For my husband, I buy an airplane ornament each year. He really could care less, but I thought there needed to be some ornaments that had some meaning to him on the tree. I also pick up whatever moose ornaments I can find.

A few of our special ornaments.

My daughter has receved those "1st Christmas," "2nd Christmas," etc., ornaments every year since she was born. I hang those low on the tree where she can see them. We also have several family pictures on the tree, which she enjoys.

We have many cherished ornaments on our tree each year. I'm looking foward to seeing them again... as soon as my husband brings in the boxes from the garage!

This post is the third in the "Advent Calendar of Christmas Memories" series. To learn more, or to join in the fun, please visit Geneabloggers.

Copyright © by Elizabeth O'Neal

Wednesday, December 2, 2009

Advent Calendar: Day 2 - Holiday Foods

Unfortunately, I don't really remember much about special holiday foods from when I was young. Is that odd? I guess you could say I'm a girl who eats to live rather than the other way around, so food just doesn't stand out in my memory.

However, I do remember a couple of things. My grandmothers were both fantastic cooks (aren't they all?). Watching them cook was fascinating to me; how could they make so many things at one time? It was amazing to see everything come together in perfect precision (I've since learned that this is NOT an easy thing to do!).

My maternal grandmother, "Mimi," made the best stuffing with her turkey. I think this was my favoriate part of the meal. She never did give me the recipe, but I've managed to find one that comes very close. It's the only stuffing I'll make, and thankfully it does not contain any "gizzards."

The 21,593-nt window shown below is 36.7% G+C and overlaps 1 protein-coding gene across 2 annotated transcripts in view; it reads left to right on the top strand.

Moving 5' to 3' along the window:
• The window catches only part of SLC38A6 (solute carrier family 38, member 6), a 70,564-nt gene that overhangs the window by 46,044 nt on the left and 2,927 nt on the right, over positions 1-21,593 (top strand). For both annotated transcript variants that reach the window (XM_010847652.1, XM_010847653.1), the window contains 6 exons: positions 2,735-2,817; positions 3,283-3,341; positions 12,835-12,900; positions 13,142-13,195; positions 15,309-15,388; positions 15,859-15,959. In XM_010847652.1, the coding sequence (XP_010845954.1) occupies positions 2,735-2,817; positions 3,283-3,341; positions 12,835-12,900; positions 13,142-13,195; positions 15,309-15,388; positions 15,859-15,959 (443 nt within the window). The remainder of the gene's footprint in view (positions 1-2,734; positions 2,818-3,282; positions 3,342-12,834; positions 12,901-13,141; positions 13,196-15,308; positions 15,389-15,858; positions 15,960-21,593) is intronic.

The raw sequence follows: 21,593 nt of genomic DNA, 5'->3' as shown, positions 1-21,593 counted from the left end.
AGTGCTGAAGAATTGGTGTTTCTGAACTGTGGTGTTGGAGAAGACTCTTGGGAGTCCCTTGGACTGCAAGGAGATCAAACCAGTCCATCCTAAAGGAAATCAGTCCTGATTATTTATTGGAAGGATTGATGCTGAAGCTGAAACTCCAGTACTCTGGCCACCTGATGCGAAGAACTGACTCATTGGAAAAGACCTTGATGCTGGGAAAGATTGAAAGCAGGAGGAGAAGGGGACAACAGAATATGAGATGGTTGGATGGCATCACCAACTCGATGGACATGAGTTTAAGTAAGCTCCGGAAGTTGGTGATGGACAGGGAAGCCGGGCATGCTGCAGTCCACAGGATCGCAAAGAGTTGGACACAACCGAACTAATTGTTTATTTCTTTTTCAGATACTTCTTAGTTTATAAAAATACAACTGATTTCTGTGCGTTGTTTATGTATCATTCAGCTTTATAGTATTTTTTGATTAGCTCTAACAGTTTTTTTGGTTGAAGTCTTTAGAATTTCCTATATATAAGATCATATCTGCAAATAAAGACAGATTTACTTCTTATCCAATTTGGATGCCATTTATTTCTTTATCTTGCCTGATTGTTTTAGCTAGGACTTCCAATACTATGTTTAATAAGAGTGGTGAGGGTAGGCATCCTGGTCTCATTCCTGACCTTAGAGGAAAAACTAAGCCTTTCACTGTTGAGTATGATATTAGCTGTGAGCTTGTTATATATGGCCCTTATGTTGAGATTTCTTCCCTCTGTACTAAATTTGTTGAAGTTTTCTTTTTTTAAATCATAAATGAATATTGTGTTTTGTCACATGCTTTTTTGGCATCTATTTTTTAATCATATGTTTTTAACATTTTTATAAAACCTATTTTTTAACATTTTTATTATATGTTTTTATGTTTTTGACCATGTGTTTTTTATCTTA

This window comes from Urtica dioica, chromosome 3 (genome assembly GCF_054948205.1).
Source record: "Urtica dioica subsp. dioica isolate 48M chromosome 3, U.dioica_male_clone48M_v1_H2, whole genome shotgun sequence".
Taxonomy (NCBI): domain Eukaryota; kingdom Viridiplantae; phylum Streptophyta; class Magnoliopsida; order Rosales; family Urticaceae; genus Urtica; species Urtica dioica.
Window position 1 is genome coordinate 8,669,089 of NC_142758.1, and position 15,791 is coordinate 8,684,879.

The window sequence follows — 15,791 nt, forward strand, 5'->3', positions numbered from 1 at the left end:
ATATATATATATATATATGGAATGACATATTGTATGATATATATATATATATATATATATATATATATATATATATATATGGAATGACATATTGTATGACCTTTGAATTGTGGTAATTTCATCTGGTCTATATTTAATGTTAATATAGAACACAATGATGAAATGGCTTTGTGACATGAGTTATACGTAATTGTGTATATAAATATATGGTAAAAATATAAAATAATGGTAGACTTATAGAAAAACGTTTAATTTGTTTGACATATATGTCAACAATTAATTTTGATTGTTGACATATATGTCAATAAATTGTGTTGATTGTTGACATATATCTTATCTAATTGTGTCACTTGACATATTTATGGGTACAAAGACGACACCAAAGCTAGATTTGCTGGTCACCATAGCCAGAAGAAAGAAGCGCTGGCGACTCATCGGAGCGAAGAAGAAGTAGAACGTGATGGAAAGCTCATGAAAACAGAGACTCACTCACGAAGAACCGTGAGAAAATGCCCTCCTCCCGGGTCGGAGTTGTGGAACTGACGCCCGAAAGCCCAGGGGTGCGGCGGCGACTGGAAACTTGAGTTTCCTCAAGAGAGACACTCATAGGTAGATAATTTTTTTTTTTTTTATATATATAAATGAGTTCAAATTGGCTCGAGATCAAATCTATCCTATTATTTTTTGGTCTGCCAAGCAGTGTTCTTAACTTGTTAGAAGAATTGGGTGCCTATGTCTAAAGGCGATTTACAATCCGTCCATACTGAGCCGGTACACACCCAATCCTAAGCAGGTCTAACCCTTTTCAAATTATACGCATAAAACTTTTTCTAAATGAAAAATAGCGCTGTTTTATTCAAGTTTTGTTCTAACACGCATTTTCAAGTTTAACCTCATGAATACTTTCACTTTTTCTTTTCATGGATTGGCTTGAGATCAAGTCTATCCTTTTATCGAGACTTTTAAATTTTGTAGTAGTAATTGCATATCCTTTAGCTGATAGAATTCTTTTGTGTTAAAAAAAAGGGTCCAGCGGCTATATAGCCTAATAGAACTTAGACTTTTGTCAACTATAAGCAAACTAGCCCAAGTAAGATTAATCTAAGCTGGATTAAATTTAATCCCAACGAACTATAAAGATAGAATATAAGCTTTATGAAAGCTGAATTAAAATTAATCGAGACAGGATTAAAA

Mimi (and my mother too, I think) also made a strange, white confection called Divinity. I seem to remember it melted in your mouth and had a sugary taste. I haven't had it in years.

My paternal grandmother, Reba, was an expert pie-maker. She made many different types, but her pumpkin pies were always my favorite. I have fond memories of standing in her kitchen "helping" her bake cookies.


I haven't had to prepare a big holiday meal in a few years, thanks to family members who've invited us to dinner, but when I do, I typically prepare the same things each time. Turkey and stuffing, "bourbon" cranberry sauce, sweet potatoes, mashed potatoes, rolls... the whole deal. I'm a terrible piemaker (and more of a cake person), so I'll usually buy a pie and maybe a cheesecake for dessert. If I'm feeling very adventurous, I'll make the cheesecake myself.

I used to do a lot of baking at Christmastime. When we were particulary short on funds, we would give baked goods as gifts (unfortunately, they cost a bundle to mail). I found a great recipe for fudge that you can make in your microwave in about 5 minutes, so we enjoy a lot of fudge. My daughter has discovered chocolate this year, so I don't imagine it will last long in our household.